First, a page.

Current data on sedative agents used in DISE remain limited, with limited study comparing obstruction to sleep staging with encephalography. Based on cardiac and pulmonary parameters, dexmedetomidine shows a more stable and potentially safer profile than propofol infusion.
Data from DISE patients induced with propofol have shown a greater degree of obstruction and desaturation observed than those induced with dexmedetomidine (Precedex). Propofol has been shown to demonstrate an oxygen nadir most representative of overnight polysomnography. Pharmacologically, propofol also has a shorter half-life and quicker onset. However, the sedation with dexmedetomidine, a highly selective, centrally acting α2-adrenoreceptor agonist, affords a larger therapeutic window for respiratory depression/apnea compared with propofol.
A sedation with dexmedetomidine resembles natural sleep owing to a reduction of norepinephrine release by the locus coeruleus and subsequent release of γ-aminobutyric acid and galanin by the ventrolateral preoptic nucleus of the hypothalamus. A more gradual onset of dexmedetomidine-induced sedation/sleep also allows for ample time to observe dynamic airway behavior.
The prospective comparison studies on the use of different anesthetic techniques for DISE are lacking, and the choice of drug is often dictated by institutional preference. Yet, the paramount objective of allowing the surgeon to observe gradual onset of the upper airway collapse must be fulfilled with any technique. The sedation sequence is most commonly accomplished by administering an intravenous (IV) bolus of the selected drug (a loading dose), followed by an infusion.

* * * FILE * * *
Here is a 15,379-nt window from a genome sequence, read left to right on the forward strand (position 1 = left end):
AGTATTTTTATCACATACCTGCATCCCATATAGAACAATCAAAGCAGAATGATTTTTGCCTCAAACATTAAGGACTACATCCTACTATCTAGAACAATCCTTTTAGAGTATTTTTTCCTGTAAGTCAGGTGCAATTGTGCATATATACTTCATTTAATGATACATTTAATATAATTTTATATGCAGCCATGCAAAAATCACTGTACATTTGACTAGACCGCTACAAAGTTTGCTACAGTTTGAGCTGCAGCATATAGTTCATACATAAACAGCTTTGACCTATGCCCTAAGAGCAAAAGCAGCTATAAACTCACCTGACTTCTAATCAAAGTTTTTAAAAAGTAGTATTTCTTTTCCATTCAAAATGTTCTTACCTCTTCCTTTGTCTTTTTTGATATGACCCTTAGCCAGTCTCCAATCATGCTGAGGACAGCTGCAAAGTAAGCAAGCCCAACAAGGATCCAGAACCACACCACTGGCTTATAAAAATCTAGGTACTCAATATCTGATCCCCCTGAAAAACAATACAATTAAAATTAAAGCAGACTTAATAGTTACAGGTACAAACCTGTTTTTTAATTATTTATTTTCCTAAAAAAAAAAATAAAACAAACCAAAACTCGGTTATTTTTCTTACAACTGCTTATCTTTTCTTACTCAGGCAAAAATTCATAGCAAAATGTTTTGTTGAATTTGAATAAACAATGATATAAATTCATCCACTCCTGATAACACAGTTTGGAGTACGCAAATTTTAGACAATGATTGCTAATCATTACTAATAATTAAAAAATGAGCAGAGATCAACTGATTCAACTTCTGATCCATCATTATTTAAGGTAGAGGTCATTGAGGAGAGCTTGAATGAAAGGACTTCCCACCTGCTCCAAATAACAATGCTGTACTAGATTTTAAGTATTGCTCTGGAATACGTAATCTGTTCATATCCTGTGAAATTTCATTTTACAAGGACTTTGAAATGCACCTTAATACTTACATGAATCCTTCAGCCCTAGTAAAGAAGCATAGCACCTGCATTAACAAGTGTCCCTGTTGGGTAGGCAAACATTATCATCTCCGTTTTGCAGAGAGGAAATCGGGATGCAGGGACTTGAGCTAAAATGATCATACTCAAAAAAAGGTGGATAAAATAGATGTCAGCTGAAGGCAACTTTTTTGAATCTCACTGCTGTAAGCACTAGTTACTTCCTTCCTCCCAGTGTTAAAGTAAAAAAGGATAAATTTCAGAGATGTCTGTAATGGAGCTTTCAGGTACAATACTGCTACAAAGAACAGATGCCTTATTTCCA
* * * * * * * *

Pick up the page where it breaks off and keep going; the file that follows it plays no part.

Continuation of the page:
The use of target-controlled infusions and other mathematical pharmacokinetic models, such as probability ramp control approach for administering propofol during DISE, has been shown to improve accuracy of achieving the required effect-site propofol concentration and reliability of the observational window for the obstructive events. The predicted mean effect-site concentration for propofol during DISE ranges between 2.0 and 4.8 μg/mL, with the loss of upper airway tone occurring at 2.94 ± 0.97 μg/mL, and upper airway obstruction at 4.2 ± 1.3 μg/mL.
Because target-controlled infusions are not currently available in the United States, in our practice we rely on manual-controlled propofol infusions. Our typical approach involves administering the background infusion of IV propofol 150 to 180 μg/kg/min with the superimposed small IV propofol boluses 0.1 to 0.2 mg/kg every 30 seconds. In our experience, this sequence assures a reliable and gradual upper airway collapse within 5 to 7 minutes.
For a dexmedetomidine DISE sequence, we administer dexmedetomidine IV bolus 1.5 μg/kg over 10 minutes, followed by infusion of 1.5 μg/kg/h. A reliable induction of sleep and upper airway collapse is observed in the vast majority of patients within 15 minutes, with occasional top-up dexmedetomidine rapid IV boluses 0.25 μg/kg required after the administration of the loading dose had been completed.
As sedation is administered, the surgeon places the distal chip-tip scope into the nare identifying the side with least obstruction. The scope is passed through the middle meatus, above the inferior turbinate, and directly inferior to the middle turbinate and passed posteriorly until the nasopharynx is reached. From this position, the scope is positioned in a rostral view (facing toward the larynx) to best visualize the velum as sedation is infused.
After observation at the level of the velum is complete and the degree of obstruction is noted, the scope is passed distally to observe the airway at the level of the oropharynx. Subsequently, the scope is passed to observe the tongue base and epiglottis. Observed findings are recorded in a table as described in Fig. 1 .